What’s so great about quinoa?

The other key player in this lentil quinoa salad, is of course, quinoa! Quinoa has become very popular as a superfood over the past few years – and with good cause!

Like lentils, quinoa is also high in protein and fibre.

Unlike many other plant proteins, quinoa is a complete protein. This means it contains all 9 essential amino acids in sufficient quantities. So a quinoa salad is pretty much as healthy as it gets!

If you’re vibing with quinoa salads, try our thai quinoa salad! Or, why not get creative with it and try a quinoa breakfast porridge?

The salad is ready on two plates with forks and a bowl with spinach that are on the white table | Hurry The Food Up

Nuts, spinach and other bits and bobs!

What really makes this cold lentil salad recipe POP, both in terms of health and flavour, are all the yummy ingredients that we’ve added to the lentils and quinoa.

You’ve got chopped almonds, for an extra kick of healthy fat to keep you full longer, as well as a crunchy texture to complement the soft grains.

You’ve also got olives, whose rich, salty tang cuts through the milder flavours of the lentils, quinoa and avocado, making a delicious addition. They also lend a kind of mediterranean quinoa salad taste!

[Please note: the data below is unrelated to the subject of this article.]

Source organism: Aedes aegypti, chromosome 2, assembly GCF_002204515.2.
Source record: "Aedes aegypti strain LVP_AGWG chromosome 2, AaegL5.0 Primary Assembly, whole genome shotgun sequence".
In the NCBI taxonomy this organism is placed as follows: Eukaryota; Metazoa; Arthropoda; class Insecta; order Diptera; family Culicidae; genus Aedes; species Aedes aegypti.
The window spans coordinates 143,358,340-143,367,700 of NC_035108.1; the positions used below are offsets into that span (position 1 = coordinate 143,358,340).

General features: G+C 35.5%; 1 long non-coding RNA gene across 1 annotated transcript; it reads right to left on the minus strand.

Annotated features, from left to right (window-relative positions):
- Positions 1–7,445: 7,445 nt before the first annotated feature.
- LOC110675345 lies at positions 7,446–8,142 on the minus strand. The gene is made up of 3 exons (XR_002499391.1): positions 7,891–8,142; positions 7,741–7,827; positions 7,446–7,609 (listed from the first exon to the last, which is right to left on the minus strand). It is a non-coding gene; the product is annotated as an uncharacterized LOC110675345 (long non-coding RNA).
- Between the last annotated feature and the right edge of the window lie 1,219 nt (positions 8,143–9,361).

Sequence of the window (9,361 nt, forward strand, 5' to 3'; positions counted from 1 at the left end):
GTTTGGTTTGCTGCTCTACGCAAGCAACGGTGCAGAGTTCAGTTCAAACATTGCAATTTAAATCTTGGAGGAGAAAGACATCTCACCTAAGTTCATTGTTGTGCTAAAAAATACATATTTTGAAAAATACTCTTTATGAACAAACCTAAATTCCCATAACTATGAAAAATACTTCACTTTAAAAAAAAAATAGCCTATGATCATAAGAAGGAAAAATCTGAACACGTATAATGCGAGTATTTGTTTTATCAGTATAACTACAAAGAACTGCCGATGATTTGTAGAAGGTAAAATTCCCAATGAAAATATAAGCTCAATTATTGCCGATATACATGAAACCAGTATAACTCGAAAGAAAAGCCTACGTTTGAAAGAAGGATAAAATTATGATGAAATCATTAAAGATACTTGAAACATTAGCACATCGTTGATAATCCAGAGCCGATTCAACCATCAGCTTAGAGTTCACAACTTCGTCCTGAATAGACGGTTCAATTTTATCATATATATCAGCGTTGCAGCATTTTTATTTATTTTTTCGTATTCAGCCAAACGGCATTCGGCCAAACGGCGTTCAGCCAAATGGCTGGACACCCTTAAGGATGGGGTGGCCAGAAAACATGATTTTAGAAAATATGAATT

A couple of handfuls of spinach brings all the nutrients of leafy greens into the mix. That includes iron, calcium and magnesium!

And finally the avocado! Everyone’s favourite superfood, adding a bit of creamy, healthy avocado is always a good idea, and this lentil quinoa salad is no exception.

Tips and tricks

A good thing about this lentil quinoa salad recipe is that the lentils and quinoa can be cooked together in the same pan. Less washing up!

It is also easily vegan-ized, if you replace honey with agave syrup or any vegan sweetener of your choosing.

And while you’re at it why not make a double batch and keep half in the fridge for the next day? This way you can enjoy it hot and cold, plus with salads like this, the flavours tend to infuse overnight, making it even more delicious the day after!

We hope you enjoy making this lentil quinoa salad!

Lentil quinoa salad is served on two plates with a small bowl of olive oil on the white table | Hurry The Food Up